|By DOUG GRAVES
LEBANON, Ohio — At this year’s Warren County Fair in Lebanon, the animal attractions included cats, dogs, chickens, goats, lambs, sheep, pigs, rabbits, llamas, cows and even alligators.
When fair officials needed a few alpacas for display, they turned to Vicky Brooks of Heatherbrook Farms in Franklin.
After all, Brooks has alpacas - a lot of alpacas. There are 260 alpacas roaming the Brooks farm on Hendrickson Road in central Warren County and many of those are on exhibit in a special tent at this year’s county fair.
“About four years ago we bought this farm and hired one person full-time to help clear the fencerows,” Brooks said of her 100-acre farm. “My husband said if we hired someone we needed something on the farm to produce income and help pay his salary. I had originally intended to grow flowers and vegetables.”
That latter plan seemed to be ideal, since Brooks is a registered master gardener and a gourmet chef.
“But because we have so many animals on the grounds I don’t have time to deal with gardening or cooking,” she said.
Like so many others, Brooks and her husband, David, purchased land in this rural setting to get away from congested city life. Peace in Warren County was foremost on their mind and raising alpacas on the farm never crossed their minds.
“We looked into growing blueberries and raising goats, but the goats were smelly and hard to handle,” she said. “My husband knew something about alpacas and took me to an alpaca farm. I was hooked.”
The couple started with just seven alpacas. And with these animals on the premise they had to change the grass because the alfalfa on the premise had too much protein. Today the herd grazes on orchard grass.
“We started out with 35 acres and bought land from a neighbor and eventually leased land from other neighbors. We needed more space,” she said.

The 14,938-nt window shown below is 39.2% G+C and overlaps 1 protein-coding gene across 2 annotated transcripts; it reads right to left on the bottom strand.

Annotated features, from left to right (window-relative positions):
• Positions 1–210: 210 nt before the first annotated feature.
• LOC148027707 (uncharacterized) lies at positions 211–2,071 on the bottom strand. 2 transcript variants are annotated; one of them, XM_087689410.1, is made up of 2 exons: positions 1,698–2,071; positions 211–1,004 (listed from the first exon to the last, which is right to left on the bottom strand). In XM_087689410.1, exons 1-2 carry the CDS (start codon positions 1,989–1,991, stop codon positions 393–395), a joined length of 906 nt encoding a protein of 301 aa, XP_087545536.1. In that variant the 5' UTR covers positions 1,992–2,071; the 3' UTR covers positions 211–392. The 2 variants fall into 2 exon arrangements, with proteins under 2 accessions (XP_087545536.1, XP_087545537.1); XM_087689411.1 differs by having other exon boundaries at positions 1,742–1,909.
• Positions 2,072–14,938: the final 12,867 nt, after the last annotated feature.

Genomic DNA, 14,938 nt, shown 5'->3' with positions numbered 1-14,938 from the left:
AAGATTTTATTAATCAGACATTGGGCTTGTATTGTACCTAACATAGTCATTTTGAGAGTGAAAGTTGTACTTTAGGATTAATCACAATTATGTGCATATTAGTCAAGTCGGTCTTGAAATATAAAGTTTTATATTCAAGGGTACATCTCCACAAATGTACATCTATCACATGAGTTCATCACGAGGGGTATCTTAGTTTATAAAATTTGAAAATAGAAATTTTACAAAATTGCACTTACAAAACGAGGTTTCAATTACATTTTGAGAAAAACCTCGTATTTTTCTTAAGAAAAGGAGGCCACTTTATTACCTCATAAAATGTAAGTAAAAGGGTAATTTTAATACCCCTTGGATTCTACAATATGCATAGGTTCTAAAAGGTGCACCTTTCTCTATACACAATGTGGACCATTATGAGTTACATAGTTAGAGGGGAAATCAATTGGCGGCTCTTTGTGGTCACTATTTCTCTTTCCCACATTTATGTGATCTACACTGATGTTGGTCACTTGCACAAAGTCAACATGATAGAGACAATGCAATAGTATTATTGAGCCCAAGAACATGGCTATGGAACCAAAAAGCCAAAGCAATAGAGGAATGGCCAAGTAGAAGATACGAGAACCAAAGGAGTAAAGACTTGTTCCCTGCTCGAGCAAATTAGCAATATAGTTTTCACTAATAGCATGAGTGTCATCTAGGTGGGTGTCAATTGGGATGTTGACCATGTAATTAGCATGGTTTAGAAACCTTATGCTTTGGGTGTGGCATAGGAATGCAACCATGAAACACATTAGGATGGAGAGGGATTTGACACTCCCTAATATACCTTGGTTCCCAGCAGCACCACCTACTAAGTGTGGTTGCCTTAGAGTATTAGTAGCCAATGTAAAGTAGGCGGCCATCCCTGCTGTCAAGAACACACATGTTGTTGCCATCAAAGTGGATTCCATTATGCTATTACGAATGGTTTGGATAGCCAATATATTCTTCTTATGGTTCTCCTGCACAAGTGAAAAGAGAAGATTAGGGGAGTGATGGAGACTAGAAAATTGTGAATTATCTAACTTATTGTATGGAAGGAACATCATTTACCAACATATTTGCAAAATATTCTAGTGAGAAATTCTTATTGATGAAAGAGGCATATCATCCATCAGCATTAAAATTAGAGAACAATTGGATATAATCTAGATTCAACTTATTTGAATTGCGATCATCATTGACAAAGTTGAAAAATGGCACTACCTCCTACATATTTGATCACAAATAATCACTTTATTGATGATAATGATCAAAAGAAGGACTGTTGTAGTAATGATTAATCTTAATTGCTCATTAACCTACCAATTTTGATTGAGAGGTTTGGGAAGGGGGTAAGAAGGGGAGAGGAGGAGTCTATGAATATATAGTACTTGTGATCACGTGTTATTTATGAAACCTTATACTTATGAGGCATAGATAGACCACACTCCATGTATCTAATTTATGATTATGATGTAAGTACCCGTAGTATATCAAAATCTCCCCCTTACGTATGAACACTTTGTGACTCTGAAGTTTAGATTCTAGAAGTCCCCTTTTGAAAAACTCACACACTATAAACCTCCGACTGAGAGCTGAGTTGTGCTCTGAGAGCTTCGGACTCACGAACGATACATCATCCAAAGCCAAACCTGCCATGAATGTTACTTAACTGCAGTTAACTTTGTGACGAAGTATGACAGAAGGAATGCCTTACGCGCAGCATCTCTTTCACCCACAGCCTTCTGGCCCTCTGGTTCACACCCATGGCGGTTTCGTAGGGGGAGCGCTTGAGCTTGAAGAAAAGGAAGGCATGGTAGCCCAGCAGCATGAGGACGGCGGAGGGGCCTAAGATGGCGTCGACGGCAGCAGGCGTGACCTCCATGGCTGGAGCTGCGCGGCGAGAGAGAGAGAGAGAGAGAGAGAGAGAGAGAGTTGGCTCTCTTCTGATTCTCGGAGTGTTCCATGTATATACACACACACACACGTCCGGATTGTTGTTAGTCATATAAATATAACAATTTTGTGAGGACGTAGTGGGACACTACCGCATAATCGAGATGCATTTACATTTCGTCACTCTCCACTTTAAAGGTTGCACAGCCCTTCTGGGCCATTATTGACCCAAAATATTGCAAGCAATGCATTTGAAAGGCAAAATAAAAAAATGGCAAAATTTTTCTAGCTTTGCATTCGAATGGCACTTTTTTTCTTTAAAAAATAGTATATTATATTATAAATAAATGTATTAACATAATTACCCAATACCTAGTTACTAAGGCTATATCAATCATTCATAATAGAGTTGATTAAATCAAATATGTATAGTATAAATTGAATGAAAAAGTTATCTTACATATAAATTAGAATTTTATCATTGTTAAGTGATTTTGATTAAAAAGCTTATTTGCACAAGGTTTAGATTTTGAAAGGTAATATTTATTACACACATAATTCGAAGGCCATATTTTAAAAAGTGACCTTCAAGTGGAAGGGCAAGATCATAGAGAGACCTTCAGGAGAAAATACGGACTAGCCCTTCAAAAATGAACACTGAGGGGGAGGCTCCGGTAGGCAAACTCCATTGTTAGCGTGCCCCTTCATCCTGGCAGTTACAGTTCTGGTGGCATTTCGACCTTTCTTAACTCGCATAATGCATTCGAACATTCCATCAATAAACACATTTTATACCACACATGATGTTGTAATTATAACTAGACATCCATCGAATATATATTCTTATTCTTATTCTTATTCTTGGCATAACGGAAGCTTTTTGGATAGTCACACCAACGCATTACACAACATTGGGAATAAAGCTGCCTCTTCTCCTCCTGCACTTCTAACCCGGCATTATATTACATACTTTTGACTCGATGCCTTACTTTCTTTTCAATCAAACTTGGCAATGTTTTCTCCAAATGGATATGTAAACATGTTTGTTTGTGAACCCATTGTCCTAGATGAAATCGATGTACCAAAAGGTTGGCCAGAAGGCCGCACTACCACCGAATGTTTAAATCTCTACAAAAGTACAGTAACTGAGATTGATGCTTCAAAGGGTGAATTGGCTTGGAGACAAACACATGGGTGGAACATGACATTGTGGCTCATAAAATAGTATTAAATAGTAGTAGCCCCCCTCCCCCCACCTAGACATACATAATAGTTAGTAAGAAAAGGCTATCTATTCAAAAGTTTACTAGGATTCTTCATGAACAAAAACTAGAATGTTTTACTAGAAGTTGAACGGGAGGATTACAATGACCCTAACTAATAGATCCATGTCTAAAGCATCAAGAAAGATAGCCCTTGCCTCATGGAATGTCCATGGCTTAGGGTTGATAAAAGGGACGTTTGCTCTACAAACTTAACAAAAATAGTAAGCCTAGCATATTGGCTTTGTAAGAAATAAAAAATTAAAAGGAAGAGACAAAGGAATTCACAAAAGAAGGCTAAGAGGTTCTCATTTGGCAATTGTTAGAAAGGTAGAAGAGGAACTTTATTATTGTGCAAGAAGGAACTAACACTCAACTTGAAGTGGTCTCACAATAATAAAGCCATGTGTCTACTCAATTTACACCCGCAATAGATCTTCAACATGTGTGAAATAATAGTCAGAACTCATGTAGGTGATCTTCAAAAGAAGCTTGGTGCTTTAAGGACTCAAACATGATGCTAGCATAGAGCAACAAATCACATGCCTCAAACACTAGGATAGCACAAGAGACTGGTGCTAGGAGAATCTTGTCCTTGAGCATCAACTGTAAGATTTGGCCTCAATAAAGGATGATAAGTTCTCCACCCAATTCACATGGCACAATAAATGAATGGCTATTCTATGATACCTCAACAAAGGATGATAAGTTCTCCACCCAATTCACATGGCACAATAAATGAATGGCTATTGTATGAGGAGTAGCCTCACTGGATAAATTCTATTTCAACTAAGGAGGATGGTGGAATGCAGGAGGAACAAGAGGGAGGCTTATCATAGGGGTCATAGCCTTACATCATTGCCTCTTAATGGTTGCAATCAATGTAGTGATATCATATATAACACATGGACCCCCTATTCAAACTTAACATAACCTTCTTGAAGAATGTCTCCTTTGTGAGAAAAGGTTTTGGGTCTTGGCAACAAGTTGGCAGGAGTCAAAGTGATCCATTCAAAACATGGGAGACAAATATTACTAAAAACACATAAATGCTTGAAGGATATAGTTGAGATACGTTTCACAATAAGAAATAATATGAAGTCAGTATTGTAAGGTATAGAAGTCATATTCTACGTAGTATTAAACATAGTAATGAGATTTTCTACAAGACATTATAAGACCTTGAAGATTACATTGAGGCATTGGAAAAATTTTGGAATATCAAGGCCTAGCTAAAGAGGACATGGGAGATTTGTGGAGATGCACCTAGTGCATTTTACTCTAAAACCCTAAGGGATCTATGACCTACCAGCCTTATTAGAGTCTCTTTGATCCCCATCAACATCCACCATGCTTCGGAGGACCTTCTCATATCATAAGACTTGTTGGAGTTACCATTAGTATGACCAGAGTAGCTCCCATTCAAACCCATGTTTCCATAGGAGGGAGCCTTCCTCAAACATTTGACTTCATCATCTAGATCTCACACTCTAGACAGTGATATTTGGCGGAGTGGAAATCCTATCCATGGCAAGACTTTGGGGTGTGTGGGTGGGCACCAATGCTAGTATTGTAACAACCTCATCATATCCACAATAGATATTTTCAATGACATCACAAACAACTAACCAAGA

Alpacas (adults and babies - or cria) roam freely within the confines of the protective fencing.
“We do have to worry about coyotes and that required perimeter fencing, but we now have non-climb fencing and the coyotes won’t try that hard to get in. But the coyotes are around,” Brooks said.
“Llamas can take care of themselves but the alpaca has no protection. Alpacas sound an alarm only whereas the llama will challenge a predator. We have a llama on the premise, and we call her our guard llama, even though it belongs to a client.”
During the recent heat wave the alpacas on the Brooks farm gathered in front of the many fans in the barns. Winter months with temperatures as low as 10 degrees F. suits the alpacas just fine.
“This is pretty much a low maintenance animal,” said Brooks, who is also a member of Ohio Farm Bureau.
Casey Hester, a full-time worker at the farm, prefers alpacas to other animals.
“Alpacas don’t tear up the ground like horses or cows do,” Hester said. “When they eat the grass they don’t pull it up by the root, they snip it off. They’re good grazers, and they help keep the grass low cut. And they’re quiet animals.”